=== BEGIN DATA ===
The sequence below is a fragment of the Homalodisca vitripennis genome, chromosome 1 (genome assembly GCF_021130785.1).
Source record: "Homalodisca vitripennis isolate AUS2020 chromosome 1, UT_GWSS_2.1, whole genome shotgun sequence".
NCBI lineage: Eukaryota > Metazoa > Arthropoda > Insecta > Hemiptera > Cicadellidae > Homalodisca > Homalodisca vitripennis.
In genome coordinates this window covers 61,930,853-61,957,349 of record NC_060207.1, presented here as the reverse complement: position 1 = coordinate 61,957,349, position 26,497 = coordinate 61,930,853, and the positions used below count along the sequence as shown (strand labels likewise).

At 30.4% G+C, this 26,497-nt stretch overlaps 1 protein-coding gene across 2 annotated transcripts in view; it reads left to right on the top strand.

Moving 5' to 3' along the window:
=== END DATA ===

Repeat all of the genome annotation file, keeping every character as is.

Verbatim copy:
The sequence below is a fragment of the Homalodisca vitripennis genome, chromosome 1 (genome assembly GCF_021130785.1).
Source record: "Homalodisca vitripennis isolate AUS2020 chromosome 1, UT_GWSS_2.1, whole genome shotgun sequence".
NCBI lineage: Eukaryota > Metazoa > Arthropoda > Insecta > Hemiptera > Cicadellidae > Homalodisca > Homalodisca vitripennis.
In genome coordinates this window covers 61,930,853-61,957,349 of record NC_060207.1, presented here as the reverse complement: position 1 = coordinate 61,957,349, position 26,497 = coordinate 61,930,853, and the positions used below count along the sequence as shown (strand labels likewise).

At 30.4% G+C, this 26,497-nt stretch overlaps 1 protein-coding gene across 2 annotated transcripts in view; it reads left to right on the top strand.

Moving 5' to 3' along the window: